Blood Ink by Dana Fredsti
A unique take on Hollywood, populated by a series of unique yet relatable chartacters that are a joy to read
The second book in a series means some of the plot threads end on a cliffhanger.
Blood Ink is the second novel in Dana Fredsti’s latest urban-fantasy/horror Lilith series (the first book, Spawn of Lilith, can be reviewed here). We continue to follow the exploits of Lee Striga, as she navigates the challenges of being a stuntwoman in Hollywood.
This version of Hollywood is even stranger than the real thing. It is the home for an assortment of supernatural creatures, from zombies to banshees, or “supes” as they are known. Rather than preying on humanity, these creatures are jobbing actors and stunt people, using their supernatural abilities for special effects.
In the first book, Lee had assumed she was a normal stuntwoman, it is revealed that she is a daughter of the biblical entity known as Lilith. This revelation brought with it numerous challenges, to say the least. Following the climactic events of the previous novel, Lee is struggling to find work. Apparently, few people want to hire a stuntwoman who once killed a film producer, even if they were trying to summon shadow demons.
The events surrounding Lee as she struggled to find work were instantly engaging and made her a sympathetic character for the reader. Everyone can relate to issues of trying to remain financially independent.
Eventually, Lee finds some work, but in New Orleans, following which hijinks ensue. Blood Ink immediately immerses the reader in the city, without bogging them down in overly descriptive prose. Fredsti’s writing is vivid and evocative, whilst never sacrificing pacing.
Just as in her previous series (The “Buffy-with-zombies-but-different” Ashley Parker novels), Dana Fredsti’s writing brims with her take on girl power. This is not saccharine tawdriness, but being powerfully female without being overly feminine. It is this grounded view of girl power that makes Lee Striga such an engaging character.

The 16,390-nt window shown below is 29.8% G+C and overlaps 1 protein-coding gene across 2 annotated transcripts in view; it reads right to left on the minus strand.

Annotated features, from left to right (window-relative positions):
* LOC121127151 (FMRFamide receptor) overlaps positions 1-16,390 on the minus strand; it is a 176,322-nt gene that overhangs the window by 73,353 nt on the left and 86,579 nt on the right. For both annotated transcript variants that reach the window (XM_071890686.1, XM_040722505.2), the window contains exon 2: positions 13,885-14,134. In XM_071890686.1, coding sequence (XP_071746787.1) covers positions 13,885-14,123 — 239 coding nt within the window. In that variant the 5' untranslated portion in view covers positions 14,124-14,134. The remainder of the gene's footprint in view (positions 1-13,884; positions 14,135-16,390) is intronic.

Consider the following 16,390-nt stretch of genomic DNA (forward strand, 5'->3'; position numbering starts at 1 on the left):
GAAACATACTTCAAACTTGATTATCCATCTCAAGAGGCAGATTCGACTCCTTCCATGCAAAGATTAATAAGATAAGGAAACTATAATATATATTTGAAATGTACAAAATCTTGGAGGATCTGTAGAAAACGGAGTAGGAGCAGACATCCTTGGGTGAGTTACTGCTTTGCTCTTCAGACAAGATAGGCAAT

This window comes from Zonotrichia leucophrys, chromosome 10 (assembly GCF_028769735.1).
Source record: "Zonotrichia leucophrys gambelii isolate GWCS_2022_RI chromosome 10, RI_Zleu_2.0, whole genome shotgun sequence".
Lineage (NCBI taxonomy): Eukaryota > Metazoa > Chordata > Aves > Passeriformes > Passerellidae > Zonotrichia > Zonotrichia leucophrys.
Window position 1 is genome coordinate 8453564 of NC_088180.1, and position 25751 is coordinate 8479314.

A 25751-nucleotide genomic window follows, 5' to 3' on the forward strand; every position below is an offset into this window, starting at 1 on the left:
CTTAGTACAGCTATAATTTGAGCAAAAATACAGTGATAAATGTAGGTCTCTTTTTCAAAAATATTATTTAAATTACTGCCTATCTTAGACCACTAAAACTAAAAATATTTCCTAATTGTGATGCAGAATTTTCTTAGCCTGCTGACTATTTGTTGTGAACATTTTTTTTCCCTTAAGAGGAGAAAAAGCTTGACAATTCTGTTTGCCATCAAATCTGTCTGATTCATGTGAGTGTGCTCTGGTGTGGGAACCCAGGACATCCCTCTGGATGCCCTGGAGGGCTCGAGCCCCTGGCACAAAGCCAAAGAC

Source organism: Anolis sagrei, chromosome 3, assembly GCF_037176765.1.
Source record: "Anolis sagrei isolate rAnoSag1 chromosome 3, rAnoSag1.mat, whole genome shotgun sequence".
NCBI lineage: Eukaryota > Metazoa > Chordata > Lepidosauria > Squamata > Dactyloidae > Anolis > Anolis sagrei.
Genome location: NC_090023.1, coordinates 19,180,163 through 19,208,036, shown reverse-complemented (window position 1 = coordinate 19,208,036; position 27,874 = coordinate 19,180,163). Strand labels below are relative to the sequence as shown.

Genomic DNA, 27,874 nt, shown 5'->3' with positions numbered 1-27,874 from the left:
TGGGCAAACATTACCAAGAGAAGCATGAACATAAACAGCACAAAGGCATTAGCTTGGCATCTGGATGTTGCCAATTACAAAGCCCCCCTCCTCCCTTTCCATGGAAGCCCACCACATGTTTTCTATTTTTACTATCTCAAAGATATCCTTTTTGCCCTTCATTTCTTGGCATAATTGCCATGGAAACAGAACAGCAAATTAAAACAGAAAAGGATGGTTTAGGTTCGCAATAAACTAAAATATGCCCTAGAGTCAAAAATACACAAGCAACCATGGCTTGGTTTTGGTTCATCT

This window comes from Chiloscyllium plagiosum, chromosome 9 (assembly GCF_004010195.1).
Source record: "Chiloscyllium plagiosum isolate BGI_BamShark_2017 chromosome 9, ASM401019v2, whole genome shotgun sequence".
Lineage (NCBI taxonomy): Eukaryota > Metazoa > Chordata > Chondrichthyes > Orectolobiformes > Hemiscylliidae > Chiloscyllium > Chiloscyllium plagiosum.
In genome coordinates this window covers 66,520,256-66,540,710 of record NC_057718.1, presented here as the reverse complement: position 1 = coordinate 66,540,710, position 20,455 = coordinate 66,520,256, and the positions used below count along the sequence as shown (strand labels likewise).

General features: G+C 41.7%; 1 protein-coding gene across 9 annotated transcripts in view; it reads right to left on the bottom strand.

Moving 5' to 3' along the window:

What stands out the most in Blood Ink is that the characters are fantastically written. Each person has their own unique voice and moment to shine in the novel. Reading the interactions of each character becomes an absolute joy, as they bounce off each other and continue to propel the story forward.
As the title implies, tattoos form a key part of the antagonist’s deadly ritual. A lesser author might find themselves inadvertently portraying all tattoos as being evil, but Dana Fredsti carefully balances the ritualistic tattoo magic of Blood Ink with the benignly beneficial tattoos.
Blood Ink builds to an apocalyptic climax that is gruesomely Lovecraftian. Rather than relying on a festishistic number of tentacles, Fredsti relishes in repulsing her reader by evoking the sheer alienness of the creatures.
This being the second book in a series, there are a significant number of plot threads left unresolved. Some of the character’s arcs are unfinished and several questions remain unanswered. It is expected that many, if not all, will be concluded in the forthcoming sequel Hollywood Monsters (due for release next year). There is a wonderful sense of a deeper mystery at play, simmering below the surface throughout Blood Ink, and Fredsti has said that she already has plans for more books in the series